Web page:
Bad Living is a bleak family portrait framed in loneliness and despair, where a family of women find themselves in complete isolation yet constantly drawn to each other’s misery in the vast hotel they run.
On paper, a discussion about Bad Living (Mal Viver) should be much more fruitful after watching its sister film, Living Bad. The fact both movies were conceived together, share the same cast and crew, and are set in the same single location — a minimalistic, somewhat luxurious hotel — seems to indicate that Bad Living and Living Bad complement each other, let alone the way the movie titles mirror one another. There’s a clear reason why both movies have so many things in common, I assume, but likewise, there’s a reason why Portuguese director João Canijo decided to separate them into two movies, and I’ll stick to this line of thought. I have decided then, to write about Living Bad without watching its second, so to say, “volume”, and I’d start by saying the rawness and audacity of the film left me nothing but mesmerized from beginning to end.
Bad Living follows the lives of the women who take care of a traditional family hotel (the other movie, Living Bad, follows the hotel’s guests). Salomé (Madalena Almeida), the youngest of all, is mourning her recently deceased father and is brought by her grandmother Sara (Rita Branco) to their hotel, where Salomé’s estranged and mentally unstable mother Piedade (Anabela Moreira) lives while taking care of the place.
The movie opens with a scene shot from afar; the hotel’s pool extends fully across the screen. The figures that wander there are barely perceptible. Guests approach. In a cold, awkward embrace, mother and daughter reunite in tragic circumstances. The opening scene is the first hint at Leonor Teler’s piercing cinematography. It sets up right away the unutterable distance between these characters even though they share the same roof. Teler’s lens gives texture to thoughts and expressions, exposing what’s left unsaid in the images; an important trademark given Bad Living’s slow, melancholic pace.
In one instance, a dinner scene is shot dangerously close to each character’s face in unsettling angles, alternating as the film cuts from one side of the table to the other. The weird angles look like bad omens summoning the heated argument about to commence, in which the characters spit out the worst of themselves. As silence ensues, the film cuts to a wide-angle that reveals the vastness of the dining saloon they find themselves; an empty, dimly-lit chamber filled with tables and chairs, reserved for the tormented souls of a hopeless family; a clear sign of how these characters are trapped to themselves and their rotting roots.
The vastness of Bad Living’s single location, the hotel, is crucial to the narrative. There, the characters haunt the rooms and corridors in search of conversations to overhear or a safe haven from their despair. Simultaneously, there’s an atmosphere of isolation that envelops each and every one of the main characters, despite being surrounded by a variety of people and space. The movie’s biggest themes are the decay of family ties and lack of communication, addressed by João Canijo with subtle brutality. Bad Living is filled with psychological violence: you have three generations of women whose incapability of love leads to irreparable damage that affects everyone around them.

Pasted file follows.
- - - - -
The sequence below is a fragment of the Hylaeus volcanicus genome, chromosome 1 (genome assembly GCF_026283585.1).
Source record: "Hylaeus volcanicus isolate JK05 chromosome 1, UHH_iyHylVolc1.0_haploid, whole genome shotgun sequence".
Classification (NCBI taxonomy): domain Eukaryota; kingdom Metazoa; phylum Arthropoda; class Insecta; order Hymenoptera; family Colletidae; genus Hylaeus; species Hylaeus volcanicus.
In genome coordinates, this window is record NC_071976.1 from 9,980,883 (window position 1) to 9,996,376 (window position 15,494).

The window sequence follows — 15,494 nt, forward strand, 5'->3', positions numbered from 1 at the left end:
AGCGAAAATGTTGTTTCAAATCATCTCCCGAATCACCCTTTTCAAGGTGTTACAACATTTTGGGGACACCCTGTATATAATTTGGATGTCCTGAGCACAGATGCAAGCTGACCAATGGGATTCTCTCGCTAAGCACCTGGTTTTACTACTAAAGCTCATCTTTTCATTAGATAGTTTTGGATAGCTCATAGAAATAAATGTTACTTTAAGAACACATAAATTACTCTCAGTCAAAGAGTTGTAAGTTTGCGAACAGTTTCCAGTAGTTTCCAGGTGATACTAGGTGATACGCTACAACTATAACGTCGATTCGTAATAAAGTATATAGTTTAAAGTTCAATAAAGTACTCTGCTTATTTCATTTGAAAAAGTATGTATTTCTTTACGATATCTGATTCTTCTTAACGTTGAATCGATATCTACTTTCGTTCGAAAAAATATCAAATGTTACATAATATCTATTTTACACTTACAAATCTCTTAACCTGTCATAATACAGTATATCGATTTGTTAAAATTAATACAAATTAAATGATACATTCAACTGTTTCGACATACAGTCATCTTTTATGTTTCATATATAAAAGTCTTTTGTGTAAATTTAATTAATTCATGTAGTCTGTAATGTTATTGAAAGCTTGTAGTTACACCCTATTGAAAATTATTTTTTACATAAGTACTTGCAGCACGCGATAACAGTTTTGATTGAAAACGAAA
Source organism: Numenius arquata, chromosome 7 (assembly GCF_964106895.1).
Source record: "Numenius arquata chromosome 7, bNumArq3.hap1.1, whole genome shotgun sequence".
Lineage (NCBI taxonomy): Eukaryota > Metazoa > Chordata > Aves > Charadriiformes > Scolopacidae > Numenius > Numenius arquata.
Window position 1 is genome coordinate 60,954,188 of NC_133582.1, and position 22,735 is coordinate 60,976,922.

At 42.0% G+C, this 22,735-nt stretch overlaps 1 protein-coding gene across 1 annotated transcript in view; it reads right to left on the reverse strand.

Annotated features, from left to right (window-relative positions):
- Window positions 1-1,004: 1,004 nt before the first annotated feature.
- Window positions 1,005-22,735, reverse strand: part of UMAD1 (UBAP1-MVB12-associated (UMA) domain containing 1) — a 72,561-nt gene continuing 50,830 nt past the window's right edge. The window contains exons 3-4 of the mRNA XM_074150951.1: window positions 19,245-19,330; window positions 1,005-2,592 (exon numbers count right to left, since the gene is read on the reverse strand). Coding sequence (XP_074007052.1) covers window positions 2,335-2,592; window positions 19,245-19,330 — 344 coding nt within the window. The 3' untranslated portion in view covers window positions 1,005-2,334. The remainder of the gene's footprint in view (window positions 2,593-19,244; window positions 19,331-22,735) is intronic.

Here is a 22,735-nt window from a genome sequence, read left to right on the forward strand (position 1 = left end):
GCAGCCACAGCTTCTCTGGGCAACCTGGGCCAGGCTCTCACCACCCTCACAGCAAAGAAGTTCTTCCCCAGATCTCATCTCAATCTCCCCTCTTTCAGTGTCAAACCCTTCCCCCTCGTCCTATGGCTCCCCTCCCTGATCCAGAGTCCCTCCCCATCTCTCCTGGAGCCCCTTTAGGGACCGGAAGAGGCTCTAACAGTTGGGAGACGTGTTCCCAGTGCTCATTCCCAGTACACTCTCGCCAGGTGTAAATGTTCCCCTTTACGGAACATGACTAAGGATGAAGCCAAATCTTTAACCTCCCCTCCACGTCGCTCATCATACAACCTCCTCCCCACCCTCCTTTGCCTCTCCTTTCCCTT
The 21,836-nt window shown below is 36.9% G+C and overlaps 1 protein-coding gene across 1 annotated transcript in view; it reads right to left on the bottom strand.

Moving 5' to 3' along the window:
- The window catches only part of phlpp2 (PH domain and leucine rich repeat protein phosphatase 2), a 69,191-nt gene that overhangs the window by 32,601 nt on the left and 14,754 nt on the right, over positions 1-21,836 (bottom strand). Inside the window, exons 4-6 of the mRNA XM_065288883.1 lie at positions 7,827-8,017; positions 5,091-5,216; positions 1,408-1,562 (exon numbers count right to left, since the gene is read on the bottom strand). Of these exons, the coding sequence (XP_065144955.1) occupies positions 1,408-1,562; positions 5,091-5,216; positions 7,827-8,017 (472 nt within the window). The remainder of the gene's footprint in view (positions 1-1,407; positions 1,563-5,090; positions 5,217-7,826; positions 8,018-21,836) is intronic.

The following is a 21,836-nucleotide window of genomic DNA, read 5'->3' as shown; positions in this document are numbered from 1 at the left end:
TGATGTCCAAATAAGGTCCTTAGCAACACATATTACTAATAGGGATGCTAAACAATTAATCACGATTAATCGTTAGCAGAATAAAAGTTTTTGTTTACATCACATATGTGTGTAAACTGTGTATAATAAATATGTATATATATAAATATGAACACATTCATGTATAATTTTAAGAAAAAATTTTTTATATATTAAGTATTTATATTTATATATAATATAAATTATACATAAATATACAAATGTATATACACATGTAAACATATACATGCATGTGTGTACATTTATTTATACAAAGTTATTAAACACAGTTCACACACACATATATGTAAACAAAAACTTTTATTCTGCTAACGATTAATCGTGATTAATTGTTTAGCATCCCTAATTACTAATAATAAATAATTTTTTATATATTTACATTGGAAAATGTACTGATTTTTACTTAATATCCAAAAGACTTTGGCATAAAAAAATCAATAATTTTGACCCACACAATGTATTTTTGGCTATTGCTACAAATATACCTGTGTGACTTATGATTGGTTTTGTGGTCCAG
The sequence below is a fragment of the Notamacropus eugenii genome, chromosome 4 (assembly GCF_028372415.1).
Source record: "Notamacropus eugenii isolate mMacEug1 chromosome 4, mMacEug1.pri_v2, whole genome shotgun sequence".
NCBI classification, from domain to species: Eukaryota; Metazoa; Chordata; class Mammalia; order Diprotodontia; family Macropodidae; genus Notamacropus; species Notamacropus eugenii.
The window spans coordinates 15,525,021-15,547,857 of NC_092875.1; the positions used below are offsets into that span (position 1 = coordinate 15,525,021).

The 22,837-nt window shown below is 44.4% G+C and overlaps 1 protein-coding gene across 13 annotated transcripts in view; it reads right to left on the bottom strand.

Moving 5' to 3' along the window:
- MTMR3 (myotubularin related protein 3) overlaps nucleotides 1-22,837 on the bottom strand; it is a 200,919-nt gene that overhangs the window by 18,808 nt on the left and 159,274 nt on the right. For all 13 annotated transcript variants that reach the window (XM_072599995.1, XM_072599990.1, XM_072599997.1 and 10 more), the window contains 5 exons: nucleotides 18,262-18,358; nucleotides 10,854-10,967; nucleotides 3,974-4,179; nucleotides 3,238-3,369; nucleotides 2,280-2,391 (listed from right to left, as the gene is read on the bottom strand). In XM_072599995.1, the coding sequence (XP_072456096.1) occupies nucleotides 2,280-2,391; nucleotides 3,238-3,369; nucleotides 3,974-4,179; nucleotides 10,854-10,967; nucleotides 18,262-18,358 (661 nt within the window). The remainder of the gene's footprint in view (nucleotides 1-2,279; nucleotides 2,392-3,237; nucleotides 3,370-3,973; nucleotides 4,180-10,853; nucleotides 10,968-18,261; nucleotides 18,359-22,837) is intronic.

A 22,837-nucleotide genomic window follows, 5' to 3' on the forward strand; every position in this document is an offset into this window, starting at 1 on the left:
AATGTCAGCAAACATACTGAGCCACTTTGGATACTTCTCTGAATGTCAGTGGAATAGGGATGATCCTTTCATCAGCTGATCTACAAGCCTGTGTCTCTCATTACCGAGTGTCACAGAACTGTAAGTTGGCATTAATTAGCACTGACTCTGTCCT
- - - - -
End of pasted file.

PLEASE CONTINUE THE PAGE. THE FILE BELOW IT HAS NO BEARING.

Canijo lays out two possible truths, both equally unfathomable to digest: some people will never learn how to love, and some parents just don’t love their children. It’s up to the viewers to reach a conclusion whether it is one or the other, but both bleak conclusions make perfect sense in the film’s cruel, perpetually melancholic approach. Bad Living’s hopeless tone gives little to no space for a solution; from beginning to end these women seem stuck in limbo, and only a great tragedy can take them out of that stupor. By the film’s third act, I was already feeling somewhat exhausted; I knew exactly what would happen, for there was not much surprise around it, however, an already slow pace happened to get increasingly slower, and the long, silent shots were beginning to frustrate me. Hopefully, the final scene makes up for all the waiting.
The title Bad Living, beyond its unsubtly literal meaning, evokes yet another interesting definition when taking the original “Mal Viver” into account. In Portuguese, such an expression could as well mean something like “barely living”, which only hits harder when one begins to chew on the movie. It reminded me of another harrowing family drama; Michael Haneke’s The Seventh Continent, which recounts the true-story of an Austrian family — husband, wife, and a daughter — who grow increasingly frustrated with modern life, to the point they decide to take their own lives. Indeed, there’s a lot of Haneke’s cinema in Canijo’s chilling family tale. Much like Haneke’s best films, it feels as if Death is lurking in the shadows of the film’s hotel; less in the form of Salomé’s recently deceased father but rather in the shape of living ghosts; beings whose souls are so worn-out that they’re no longer humans, they are already gone.
That’s how I see the cruel, somber characters of Bad Living. They are sordid people stuck in a vicious cycle that has been going on for too long. They refuse to move on, find medical help, or effectively communicate; when they engage in a dialogue, it feels as if they’re talking to themselves rather than with the person in front of them. Finally, the hotel stands as a clear representation of their ruin. Despite overstaying its welcome by a slight margin, the movie excels as a bleak family portrait framed in loneliness and despair, making me eager to revisit these characters and their guests in Living Bad.
Bad Living (Mal Viver) was screened at the Festival do Rio on October 12-18, 2023.